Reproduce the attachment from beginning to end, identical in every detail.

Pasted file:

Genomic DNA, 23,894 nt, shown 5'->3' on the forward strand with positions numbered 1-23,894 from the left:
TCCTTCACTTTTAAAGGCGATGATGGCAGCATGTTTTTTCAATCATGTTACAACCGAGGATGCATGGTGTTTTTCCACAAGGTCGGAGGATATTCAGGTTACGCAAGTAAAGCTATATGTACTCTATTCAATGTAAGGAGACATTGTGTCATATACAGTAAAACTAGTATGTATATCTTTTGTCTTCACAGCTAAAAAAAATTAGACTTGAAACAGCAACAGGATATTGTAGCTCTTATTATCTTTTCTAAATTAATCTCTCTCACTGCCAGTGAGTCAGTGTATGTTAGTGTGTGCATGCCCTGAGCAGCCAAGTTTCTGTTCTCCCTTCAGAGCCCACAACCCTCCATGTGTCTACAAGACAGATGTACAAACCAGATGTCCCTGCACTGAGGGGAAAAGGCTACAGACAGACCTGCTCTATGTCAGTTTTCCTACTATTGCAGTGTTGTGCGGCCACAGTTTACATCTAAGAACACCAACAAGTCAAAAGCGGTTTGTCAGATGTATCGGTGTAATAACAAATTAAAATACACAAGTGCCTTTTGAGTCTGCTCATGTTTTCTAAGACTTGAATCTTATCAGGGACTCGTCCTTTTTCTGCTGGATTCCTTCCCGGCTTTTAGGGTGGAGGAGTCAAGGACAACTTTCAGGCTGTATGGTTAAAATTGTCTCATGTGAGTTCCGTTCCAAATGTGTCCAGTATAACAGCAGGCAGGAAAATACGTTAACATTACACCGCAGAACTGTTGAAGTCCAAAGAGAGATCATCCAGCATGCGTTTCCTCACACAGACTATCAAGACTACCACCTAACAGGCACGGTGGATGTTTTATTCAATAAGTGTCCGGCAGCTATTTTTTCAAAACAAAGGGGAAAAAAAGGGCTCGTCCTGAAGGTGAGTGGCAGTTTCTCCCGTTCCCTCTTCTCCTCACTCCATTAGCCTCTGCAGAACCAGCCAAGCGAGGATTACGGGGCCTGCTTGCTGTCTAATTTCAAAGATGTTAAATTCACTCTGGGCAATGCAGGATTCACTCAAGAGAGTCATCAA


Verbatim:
Genomic DNA, 23,894 nt, shown 5'->3' on the forward strand with positions numbered 1-23,894 from the left:
TCCTTCACTTTTAAAGGCGATGATGGCAGCATGTTTTTTCAATCATGTTACAACCGAGGATGCATGGTGTTTTTCCACAAGGTCGGAGGATATTCAGGTTACGCAAGTAAAGCTATATGTACTCTATTCAATGTAAGGAGACATTGTGTCATATACAGTAAAACTAGTATGTATATCTTTTGTCTTCACAGCTAAAAAAAATTAGACTTGAAACAGCAACAGGATATTGTAGCTCTTATTATCTTTTCTAAATTAATCTCTCTCACTGCCAGTGAGTCAGTGTATGTTAGTGTGTGCATGCCCTGAGCAGCCAAGTTTCTGTTCTCCCTTCAGAGCCCACAACCCTCCATGTGTCTACAAGACAGATGTACAAACCAGATGTCCCTGCACTGAGGGGAAAAGGCTACAGACAGACCTGCTCTATGTCAGTTTTCCTACTATTGCAGTGTTGTGCGGCCACAGTTTACATCTAAGAACACCAACAAGTCAAAAGCGGTTTGTCAGATGTATCGGTGTAATAACAAATTAAAATACACAAGTGCCTTTTGAGTCTGCTCATGTTTTCTAAGACTTGAATCTTATCAGGGACTCGTCCTTTTTCTGCTGGATTCCTTCCCGGCTTTTAGGGTGGAGGAGTCAAGGACAACTTTCAGGCTGTATGGTTAAAATTGTCTCATGTGAGTTCCGTTCCAAATGTGTCCAGTATAACAGCAGGCAGGAAAATACGTTAACATTACACCGCAGAACTGTTGAAGTCCAAAGAGAGATCATCCAGCATGCGTTTCCTCACACAGACTATCAAGACTACCACCTAACAGGCACGGTGGATGTTTTATTCAATAAGTGTCCGGCAGCTATTTTTTCAAAACAAAGGGGAAAAAAAGGGCTCGTCCTGAAGGTGAGTGGCAGTTTCTCCCGTTCCCTCTTCTCCTCACTCCATTAGCCTCTGCAGAACCAGCCAAGCGAGGATTACGGGGCCTGCTTGCTGTCTAATTTCAAAGATGTTAAATTCACTCTGGGCAATGCAGGATTCACTCAAGAGAGTCATCAA